Death and Texas

Thursday, October 06, 2005

Death and Texas

Yesterday the Texas Court of Criminal Appeals overturned the death sentence of a mentally retarded man, removing him from death row for the third time. It's an interesting case and pretty much lays out my strongest objections to the death penalty-- the judicial system as it stands is too screwed up, fraught with too many inequities, to be in charge of sentencing people with death.

Here's a little background as well as a nice quote from my buddy David about the Penry case.
[John Paul] Penry was convicted of murdering 22-year-old Pamela Moseley Carpenter. Carpenter was able to describe her assailant before dying, leading Livingston police to arrest Penry, who was on parole for rape charges at the time. He confessed to the rape and murder.

[William Lee Hon, assistant district attorney of Polk County] said Penry has gone through six jury trials, three to determine competency to stand trial and three to determine guilt.

Penry was convicted and sentenced to death in his first two trials. The Supreme Court overturned both decisions, citing problems with the instructions given to jurors in regards to Penry's alleged retardation.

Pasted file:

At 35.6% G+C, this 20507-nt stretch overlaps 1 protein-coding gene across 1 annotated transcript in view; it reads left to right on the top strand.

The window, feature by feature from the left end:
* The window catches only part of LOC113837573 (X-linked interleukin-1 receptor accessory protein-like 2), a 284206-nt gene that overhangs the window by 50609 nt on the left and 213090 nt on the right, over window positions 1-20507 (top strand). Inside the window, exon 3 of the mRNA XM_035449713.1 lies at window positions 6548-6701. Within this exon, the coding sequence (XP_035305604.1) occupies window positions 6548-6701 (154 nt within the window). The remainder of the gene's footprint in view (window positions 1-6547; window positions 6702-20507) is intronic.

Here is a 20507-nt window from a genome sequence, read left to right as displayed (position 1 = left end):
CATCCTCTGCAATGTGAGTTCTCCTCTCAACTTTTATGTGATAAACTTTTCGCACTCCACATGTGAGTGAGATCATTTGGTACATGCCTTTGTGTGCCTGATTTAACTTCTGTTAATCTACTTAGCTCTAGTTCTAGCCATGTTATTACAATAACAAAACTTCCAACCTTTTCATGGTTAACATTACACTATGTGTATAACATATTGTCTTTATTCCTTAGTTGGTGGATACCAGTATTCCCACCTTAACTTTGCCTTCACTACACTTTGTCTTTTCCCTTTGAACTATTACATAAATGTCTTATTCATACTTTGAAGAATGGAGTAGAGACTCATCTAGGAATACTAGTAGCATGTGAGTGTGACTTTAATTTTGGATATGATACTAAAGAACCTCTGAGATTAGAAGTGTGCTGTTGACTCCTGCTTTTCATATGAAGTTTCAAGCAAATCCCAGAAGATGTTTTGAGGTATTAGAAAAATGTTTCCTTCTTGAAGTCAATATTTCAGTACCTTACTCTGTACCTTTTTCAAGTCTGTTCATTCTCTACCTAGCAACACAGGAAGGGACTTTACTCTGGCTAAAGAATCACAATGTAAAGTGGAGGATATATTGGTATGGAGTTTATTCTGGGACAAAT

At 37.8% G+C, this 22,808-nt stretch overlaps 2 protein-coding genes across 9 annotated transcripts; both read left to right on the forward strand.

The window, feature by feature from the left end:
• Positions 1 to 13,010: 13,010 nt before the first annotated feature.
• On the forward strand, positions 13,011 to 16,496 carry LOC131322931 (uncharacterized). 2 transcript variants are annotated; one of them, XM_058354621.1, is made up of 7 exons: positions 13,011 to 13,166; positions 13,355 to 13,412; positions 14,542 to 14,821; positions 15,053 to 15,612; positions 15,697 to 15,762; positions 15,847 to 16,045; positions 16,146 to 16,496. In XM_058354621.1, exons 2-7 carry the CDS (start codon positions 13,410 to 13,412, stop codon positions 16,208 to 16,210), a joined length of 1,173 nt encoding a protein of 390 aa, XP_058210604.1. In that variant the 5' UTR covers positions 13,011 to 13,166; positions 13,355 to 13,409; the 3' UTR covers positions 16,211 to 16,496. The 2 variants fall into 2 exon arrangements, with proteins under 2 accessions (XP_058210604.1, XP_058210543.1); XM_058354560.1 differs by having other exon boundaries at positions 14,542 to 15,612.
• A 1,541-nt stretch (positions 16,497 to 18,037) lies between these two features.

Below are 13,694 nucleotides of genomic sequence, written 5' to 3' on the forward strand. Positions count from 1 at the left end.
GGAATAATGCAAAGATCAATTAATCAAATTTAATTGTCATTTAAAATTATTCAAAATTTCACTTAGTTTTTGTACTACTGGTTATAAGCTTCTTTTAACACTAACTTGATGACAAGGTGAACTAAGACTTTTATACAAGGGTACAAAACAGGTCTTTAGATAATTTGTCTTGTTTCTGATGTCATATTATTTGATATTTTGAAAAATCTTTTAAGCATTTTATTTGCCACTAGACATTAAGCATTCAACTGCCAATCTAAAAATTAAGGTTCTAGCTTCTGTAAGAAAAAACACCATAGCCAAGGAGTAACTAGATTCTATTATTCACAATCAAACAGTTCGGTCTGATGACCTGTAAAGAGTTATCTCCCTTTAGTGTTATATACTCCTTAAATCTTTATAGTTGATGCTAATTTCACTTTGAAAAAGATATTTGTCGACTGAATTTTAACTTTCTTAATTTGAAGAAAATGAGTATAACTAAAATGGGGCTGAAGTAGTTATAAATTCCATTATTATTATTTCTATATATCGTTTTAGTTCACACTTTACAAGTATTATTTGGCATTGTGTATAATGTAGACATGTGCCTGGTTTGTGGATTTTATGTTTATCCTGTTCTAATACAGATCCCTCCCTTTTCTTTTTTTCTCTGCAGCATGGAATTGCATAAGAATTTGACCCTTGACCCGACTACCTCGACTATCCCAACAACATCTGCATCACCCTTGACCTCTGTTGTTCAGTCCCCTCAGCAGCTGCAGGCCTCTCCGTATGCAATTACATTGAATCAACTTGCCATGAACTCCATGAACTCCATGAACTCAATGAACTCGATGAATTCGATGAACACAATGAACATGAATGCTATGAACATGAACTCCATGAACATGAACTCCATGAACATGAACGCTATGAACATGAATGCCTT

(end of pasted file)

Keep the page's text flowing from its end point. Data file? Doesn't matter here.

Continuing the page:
In 1999, before the Supreme Court's second decision to overturn the sentencing, Amnesty International, a human rights group that opposes the death penalty, wrote a statement appealing to then Texas Gov. George W. Bush. The statement described Penry's childhood.

"Sometimes his mother would make him eat his own feces. At other times, after he had urinated in the toilet, she would put some in a cup and make him drink it. ... Neighbors would later tell of the toddler's daily 'terrible, terrible screams.'"

David Elliot, the spokesman for the National Coalition to Abolish the Death Penalty said he believes Texas needs a definition of mental retardation and that Penry is mentally retarded.

"He's tested below 70 [on an IQ test], believes in the Easter bunny and plays with crayons," Elliot said.
So Penry is retarded as well as abused. The majority of death row inmates were abused as children, have low IQs and/or brain damage, is that a coincidence? There is a strong correlation, a likely causation, between child and abuse and adult sociopathic behavior. It doesn't mean he's not guilty of his crime, it doesn't mean that he and other rapists/murderers like him aren't, for lack of a better term, "monsters," but it does call into question their extent of their culpability.

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